Language Technologies Institute Colloquium

  • Associate Professor
  • Paul G. Allen School of Computer Science & Engineering
  • University of Washington

From Naive Physics to Connotation: Learning about the World from Language

Intelligent communication requires reading between the lines, which in turn, requires rich background knowledge about how the world works. However, learning unspoken commonsense knowledge from language is nontrivial, as people rarely state the obvious, e.g., "my house is bigger than me." In this talk, I will discuss how we can recover the trivial everyday knowledge just from language without an embodied agent. A key insight is this: the implicit knowledge people share and assume systematically influences the way people use language, which provides indirect clues to reason about the world. For example, if "Jen entered her house’", it must be that her house is bigger than her.

In this talk, I will first present how we can organize various aspects of commonsense — ranging from naive physics knowledge to more pragmatic connotations — by adapting representations of frame semantics. I will then discuss neural network approaches that complement the frame-centric approaches. I will conclude the talk by discussing the challenges in current models and formalisms, pointing to avenues for future research.

Yejin Choi’s primary research interests are in the fields of Natural Language Processing, Machine Learning, Artificial Intelligence, with broader interests in Computer Vision and Digital Humanities.

Language and X {vision, mind, society...}: Intelligent communication requires the ability to read between the lines and to reason beyond what is said explicitly. Her recent research has been under two broad themes: (i) learning the contextual, grounded meaning of langauge from various contexts in which language is used — both physical (e.g., visual) and abstract (e.g., social, cognitive), and (ii) learning the background knowledge about how the world works, latent in large-scale multimodal data. More specifically, her research interests include:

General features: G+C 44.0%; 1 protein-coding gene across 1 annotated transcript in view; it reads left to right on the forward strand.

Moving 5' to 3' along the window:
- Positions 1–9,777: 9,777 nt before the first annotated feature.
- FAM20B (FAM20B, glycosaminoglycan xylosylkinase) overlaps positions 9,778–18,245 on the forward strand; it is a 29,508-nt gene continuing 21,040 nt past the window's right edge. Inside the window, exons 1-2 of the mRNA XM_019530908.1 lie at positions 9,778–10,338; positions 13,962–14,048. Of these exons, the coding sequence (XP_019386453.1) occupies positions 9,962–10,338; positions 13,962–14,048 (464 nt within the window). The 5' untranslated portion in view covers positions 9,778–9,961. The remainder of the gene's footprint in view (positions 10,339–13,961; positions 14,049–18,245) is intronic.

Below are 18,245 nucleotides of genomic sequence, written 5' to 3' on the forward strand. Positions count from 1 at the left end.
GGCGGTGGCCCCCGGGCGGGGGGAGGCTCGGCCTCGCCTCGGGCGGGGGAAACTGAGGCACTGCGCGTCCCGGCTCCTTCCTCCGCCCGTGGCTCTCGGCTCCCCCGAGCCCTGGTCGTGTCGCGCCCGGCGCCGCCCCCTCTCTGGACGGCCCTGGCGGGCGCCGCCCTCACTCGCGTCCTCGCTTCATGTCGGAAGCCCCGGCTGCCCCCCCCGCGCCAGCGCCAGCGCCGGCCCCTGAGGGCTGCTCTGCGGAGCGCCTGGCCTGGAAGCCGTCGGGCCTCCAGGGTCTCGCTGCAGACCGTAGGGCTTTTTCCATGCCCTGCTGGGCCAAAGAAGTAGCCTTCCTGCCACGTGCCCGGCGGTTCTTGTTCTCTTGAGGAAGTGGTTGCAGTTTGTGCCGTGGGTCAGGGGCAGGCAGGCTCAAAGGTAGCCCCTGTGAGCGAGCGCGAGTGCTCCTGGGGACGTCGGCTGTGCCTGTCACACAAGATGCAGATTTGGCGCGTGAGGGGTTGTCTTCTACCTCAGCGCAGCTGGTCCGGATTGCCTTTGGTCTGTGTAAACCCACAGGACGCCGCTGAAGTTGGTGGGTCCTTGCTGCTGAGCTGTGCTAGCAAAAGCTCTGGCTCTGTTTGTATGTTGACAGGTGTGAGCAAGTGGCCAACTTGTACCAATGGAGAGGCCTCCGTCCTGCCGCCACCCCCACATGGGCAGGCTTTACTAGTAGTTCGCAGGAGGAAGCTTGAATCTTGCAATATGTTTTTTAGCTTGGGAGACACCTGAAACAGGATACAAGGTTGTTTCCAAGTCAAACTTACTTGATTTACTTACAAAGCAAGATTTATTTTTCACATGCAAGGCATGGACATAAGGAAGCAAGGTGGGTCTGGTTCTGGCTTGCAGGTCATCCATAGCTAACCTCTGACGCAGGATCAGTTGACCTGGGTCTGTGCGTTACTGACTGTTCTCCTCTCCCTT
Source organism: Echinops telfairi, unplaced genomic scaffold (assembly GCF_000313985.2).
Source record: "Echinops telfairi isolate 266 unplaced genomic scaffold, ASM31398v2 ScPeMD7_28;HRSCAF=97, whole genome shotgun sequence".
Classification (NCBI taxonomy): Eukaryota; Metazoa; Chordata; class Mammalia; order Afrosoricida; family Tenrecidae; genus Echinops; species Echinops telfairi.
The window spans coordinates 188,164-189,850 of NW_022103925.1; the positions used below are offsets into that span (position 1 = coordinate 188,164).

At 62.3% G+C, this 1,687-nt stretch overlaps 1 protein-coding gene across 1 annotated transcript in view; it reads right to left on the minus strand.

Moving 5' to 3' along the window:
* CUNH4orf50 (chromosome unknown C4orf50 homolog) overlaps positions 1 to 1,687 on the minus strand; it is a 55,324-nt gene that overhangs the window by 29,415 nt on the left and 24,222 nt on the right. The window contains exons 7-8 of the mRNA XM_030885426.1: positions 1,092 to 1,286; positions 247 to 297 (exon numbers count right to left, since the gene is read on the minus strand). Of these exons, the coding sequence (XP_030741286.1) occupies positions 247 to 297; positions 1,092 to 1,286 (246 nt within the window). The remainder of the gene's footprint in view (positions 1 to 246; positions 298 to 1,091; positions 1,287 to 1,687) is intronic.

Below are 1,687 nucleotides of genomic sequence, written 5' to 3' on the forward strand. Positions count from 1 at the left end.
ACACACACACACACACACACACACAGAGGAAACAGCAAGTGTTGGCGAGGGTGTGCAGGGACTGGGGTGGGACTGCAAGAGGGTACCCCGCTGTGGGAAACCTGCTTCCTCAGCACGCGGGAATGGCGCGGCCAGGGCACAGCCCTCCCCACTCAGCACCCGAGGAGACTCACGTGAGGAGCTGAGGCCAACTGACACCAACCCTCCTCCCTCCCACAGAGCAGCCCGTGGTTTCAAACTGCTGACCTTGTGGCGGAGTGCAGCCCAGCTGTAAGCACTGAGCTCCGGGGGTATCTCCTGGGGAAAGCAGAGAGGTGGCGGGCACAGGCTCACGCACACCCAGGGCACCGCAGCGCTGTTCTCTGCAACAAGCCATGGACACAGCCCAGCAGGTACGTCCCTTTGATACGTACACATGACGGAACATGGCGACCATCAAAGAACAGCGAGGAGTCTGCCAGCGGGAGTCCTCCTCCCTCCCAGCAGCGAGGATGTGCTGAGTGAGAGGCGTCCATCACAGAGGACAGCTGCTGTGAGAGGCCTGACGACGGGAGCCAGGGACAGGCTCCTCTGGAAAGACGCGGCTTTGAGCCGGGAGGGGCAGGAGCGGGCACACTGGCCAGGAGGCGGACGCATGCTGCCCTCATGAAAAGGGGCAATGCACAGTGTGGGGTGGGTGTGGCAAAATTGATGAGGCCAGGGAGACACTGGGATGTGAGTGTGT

• Language Grounding with Vision: Learning semantic correspondences between language and vision at a very large scale, addressing tasks such as image captioning, multimodal knowledge learning, and reasoning.
  • Procedural Language: Learning to interpret instructional language (e.g., cooking recipes) as action diagrams, and learning to compose a coherent natural language instruction that accomplishes a given goal and an agenda.
  • Knowledge and Reasoning: Statistical learning of commonsense knowledge from large-scale multimodal data, for example, learning physical properties (e.g., size) of common objects.
  • Language Generation: Situated language generation, conversation, storytelling, integrating multimodality and stochastic knowledge about actions, events, and affects.
  • Connotation and Intention: Statistical models to infer the communicative goals and the (hidden) intent of the author, e.g., deceptive intent, by learning statistical regularities in how something is said (form & style) in addition to what is said (content).

Instructor: Graham Neubig

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